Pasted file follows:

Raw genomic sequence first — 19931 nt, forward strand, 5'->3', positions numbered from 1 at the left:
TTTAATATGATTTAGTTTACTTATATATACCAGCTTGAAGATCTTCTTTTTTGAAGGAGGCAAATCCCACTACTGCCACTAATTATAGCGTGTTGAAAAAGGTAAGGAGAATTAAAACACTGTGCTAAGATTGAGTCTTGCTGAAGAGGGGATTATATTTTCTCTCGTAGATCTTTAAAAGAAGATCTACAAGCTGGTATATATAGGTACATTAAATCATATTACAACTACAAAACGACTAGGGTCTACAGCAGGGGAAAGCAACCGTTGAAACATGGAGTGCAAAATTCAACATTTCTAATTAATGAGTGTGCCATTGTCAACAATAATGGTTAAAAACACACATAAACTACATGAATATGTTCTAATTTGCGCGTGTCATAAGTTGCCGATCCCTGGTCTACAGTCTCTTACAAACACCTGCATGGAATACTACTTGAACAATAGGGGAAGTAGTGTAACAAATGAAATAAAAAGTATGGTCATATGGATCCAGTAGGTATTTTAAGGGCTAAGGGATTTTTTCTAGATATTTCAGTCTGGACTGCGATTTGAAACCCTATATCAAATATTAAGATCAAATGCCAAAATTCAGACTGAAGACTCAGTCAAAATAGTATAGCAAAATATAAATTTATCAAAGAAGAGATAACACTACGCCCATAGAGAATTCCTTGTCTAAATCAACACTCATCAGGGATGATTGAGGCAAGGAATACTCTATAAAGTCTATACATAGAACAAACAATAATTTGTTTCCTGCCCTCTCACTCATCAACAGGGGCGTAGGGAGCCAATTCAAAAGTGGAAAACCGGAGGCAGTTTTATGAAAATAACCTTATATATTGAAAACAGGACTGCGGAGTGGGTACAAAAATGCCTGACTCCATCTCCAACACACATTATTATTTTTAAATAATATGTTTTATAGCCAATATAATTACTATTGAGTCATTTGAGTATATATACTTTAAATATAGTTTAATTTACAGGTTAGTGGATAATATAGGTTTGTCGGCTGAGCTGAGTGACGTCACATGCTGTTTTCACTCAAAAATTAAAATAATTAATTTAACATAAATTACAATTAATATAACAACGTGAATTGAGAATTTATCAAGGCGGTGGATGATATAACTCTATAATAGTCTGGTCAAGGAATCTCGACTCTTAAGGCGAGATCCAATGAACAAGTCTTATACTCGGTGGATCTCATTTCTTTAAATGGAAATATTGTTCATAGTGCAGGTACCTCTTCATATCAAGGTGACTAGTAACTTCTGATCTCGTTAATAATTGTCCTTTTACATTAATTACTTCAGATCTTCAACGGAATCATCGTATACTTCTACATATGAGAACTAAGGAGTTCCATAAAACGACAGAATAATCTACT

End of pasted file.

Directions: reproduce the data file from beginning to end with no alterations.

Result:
Raw genomic sequence first — 19931 nt, forward strand, 5'->3', positions numbered from 1 at the left:
TTTAATATGATTTAGTTTACTTATATATACCAGCTTGAAGATCTTCTTTTTTGAAGGAGGCAAATCCCACTACTGCCACTAATTATAGCGTGTTGAAAAAGGTAAGGAGAATTAAAACACTGTGCTAAGATTGAGTCTTGCTGAAGAGGGGATTATATTTTCTCTCGTAGATCTTTAAAAGAAGATCTACAAGCTGGTATATATAGGTACATTAAATCATATTACAACTACAAAACGACTAGGGTCTACAGCAGGGGAAAGCAACCGTTGAAACATGGAGTGCAAAATTCAACATTTCTAATTAATGAGTGTGCCATTGTCAACAATAATGGTTAAAAACACACATAAACTACATGAATATGTTCTAATTTGCGCGTGTCATAAGTTGCCGATCCCTGGTCTACAGTCTCTTACAAACACCTGCATGGAATACTACTTGAACAATAGGGGAAGTAGTGTAACAAATGAAATAAAAAGTATGGTCATATGGATCCAGTAGGTATTTTAAGGGCTAAGGGATTTTTTCTAGATATTTCAGTCTGGACTGCGATTTGAAACCCTATATCAAATATTAAGATCAAATGCCAAAATTCAGACTGAAGACTCAGTCAAAATAGTATAGCAAAATATAAATTTATCAAAGAAGAGATAACACTACGCCCATAGAGAATTCCTTGTCTAAATCAACACTCATCAGGGATGATTGAGGCAAGGAATACTCTATAAAGTCTATACATAGAACAAACAATAATTTGTTTCCTGCCCTCTCACTCATCAACAGGGGCGTAGGGAGCCAATTCAAAAGTGGAAAACCGGAGGCAGTTTTATGAAAATAACCTTATATATTGAAAACAGGACTGCGGAGTGGGTACAAAAATGCCTGACTCCATCTCCAACACACATTATTATTTTTAAATAATATGTTTTATAGCCAATATAATTACTATTGAGTCATTTGAGTATATATACTTTAAATATAGTTTAATTTACAGGTTAGTGGATAATATAGGTTTGTCGGCTGAGCTGAGTGACGTCACATGCTGTTTTCACTCAAAAATTAAAATAATTAATTTAACATAAATTACAATTAATATAACAACGTGAATTGAGAATTTATCAAGGCGGTGGATGATATAACTCTATAATAGTCTGGTCAAGGAATCTCGACTCTTAAGGCGAGATCCAATGAACAAGTCTTATACTCGGTGGATCTCATTTCTTTAAATGGAAATATTGTTCATAGTGCAGGTACCTCTTCATATCAAGGTGACTAGTAACTTCTGATCTCGTTAATAATTGTCCTTTTACATTAATTACTTCAGATCTTCAACGGAATCATCGTATACTTCTACATATGAGAACTAAGGAGTTCCATAAAACGACAGAATAATCTACT